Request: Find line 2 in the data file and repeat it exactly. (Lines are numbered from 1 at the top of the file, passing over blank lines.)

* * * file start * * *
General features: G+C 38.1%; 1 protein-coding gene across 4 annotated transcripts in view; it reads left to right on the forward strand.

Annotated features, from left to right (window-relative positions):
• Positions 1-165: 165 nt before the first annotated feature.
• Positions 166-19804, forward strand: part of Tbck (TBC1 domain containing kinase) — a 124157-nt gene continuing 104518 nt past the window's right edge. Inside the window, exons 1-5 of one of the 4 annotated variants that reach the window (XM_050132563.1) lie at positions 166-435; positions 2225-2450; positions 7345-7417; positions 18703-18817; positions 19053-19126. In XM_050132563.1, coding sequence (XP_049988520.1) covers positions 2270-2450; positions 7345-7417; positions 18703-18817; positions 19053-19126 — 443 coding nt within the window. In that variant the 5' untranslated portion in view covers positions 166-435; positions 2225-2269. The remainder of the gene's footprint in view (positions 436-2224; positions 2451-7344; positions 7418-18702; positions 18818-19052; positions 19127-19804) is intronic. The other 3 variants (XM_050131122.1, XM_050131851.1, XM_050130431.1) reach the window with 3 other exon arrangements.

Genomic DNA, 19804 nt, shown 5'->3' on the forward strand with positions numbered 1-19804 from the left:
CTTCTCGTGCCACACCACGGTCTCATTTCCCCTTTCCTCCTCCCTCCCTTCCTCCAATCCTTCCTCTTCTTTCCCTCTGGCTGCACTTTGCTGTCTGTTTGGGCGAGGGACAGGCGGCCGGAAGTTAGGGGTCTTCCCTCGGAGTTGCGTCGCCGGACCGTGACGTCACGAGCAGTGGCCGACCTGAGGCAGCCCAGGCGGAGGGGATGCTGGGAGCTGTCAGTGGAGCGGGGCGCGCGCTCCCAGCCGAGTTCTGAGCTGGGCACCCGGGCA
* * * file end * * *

Annotated features, from left to right (window-relative positions):